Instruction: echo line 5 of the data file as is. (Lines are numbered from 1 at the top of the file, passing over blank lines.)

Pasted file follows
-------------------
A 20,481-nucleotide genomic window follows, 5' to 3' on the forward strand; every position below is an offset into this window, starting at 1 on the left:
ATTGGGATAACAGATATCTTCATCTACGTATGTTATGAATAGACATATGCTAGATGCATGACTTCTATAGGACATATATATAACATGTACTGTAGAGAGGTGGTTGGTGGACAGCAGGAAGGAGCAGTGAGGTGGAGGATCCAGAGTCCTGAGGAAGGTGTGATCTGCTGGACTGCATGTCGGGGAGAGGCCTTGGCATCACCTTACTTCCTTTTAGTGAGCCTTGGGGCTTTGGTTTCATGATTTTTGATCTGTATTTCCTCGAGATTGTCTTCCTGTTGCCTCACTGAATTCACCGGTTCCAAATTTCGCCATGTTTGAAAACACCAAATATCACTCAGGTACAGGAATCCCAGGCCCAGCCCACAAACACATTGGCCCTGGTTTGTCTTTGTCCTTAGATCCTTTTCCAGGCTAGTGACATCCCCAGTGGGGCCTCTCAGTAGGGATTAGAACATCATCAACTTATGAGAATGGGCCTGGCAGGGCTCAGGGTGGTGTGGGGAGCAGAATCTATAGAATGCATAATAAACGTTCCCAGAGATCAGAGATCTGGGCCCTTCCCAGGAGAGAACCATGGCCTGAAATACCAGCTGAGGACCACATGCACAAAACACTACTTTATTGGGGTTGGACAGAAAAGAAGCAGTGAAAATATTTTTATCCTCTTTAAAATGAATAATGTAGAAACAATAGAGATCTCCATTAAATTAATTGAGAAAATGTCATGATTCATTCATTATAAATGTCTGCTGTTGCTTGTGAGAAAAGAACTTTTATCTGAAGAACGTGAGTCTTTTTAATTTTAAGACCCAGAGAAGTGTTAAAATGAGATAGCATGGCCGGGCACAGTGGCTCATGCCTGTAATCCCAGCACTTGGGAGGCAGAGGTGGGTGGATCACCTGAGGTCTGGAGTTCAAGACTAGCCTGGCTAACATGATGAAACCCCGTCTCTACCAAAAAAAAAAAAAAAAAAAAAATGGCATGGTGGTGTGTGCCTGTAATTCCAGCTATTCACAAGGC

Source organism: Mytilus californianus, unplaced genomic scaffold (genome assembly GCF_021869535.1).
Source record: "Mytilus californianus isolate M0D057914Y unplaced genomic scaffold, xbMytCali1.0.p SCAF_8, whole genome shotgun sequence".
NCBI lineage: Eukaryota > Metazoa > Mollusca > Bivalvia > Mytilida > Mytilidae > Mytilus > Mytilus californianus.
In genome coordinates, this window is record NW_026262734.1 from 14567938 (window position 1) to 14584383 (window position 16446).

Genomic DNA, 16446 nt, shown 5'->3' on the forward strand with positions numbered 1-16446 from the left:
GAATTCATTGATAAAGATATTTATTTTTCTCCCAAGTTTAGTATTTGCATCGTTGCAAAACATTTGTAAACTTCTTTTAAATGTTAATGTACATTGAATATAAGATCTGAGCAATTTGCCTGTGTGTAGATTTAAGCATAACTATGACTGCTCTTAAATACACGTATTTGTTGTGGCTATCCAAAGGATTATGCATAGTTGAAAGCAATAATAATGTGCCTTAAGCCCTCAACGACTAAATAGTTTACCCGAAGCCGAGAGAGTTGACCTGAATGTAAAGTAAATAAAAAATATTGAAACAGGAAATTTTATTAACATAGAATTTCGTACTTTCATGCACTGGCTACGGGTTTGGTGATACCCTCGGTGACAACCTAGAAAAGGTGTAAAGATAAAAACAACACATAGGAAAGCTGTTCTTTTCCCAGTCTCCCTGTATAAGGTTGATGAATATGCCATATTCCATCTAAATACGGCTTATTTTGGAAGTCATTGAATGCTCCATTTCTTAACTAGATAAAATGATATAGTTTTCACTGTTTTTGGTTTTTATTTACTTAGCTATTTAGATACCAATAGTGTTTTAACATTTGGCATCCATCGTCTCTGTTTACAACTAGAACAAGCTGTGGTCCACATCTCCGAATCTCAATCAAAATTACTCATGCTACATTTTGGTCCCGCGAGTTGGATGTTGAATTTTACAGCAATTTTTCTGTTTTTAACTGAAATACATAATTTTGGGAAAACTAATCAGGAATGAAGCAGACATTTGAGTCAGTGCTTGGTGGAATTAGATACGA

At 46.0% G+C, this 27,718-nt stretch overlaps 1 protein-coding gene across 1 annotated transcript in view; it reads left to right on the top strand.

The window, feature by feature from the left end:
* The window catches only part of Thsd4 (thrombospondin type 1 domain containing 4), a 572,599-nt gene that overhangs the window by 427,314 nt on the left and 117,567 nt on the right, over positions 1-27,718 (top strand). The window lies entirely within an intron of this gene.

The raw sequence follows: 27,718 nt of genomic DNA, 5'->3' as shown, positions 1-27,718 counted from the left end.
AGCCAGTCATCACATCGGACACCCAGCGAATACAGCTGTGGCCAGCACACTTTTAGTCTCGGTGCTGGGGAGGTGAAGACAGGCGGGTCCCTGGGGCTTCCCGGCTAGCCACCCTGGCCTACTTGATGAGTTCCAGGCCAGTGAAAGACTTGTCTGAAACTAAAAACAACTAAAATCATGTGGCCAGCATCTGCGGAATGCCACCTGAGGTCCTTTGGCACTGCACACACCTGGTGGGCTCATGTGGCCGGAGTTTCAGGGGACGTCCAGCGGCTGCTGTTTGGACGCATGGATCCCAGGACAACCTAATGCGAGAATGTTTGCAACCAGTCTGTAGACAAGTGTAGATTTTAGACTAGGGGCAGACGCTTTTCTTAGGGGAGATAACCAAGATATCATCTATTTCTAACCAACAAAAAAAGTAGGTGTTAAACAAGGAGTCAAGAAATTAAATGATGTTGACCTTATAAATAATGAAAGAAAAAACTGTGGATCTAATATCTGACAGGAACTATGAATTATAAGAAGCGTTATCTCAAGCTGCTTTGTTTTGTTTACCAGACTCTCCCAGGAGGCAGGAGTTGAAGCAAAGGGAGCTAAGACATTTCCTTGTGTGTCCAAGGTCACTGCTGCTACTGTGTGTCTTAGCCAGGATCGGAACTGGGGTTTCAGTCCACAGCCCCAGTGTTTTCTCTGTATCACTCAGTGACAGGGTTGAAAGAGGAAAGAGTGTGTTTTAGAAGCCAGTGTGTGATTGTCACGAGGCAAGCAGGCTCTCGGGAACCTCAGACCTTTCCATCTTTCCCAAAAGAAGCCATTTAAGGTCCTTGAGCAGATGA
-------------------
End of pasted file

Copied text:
NCBI lineage: Eukaryota > Metazoa > Mollusca > Bivalvia > Mytilida > Mytilidae > Mytilus > Mytilus californianus.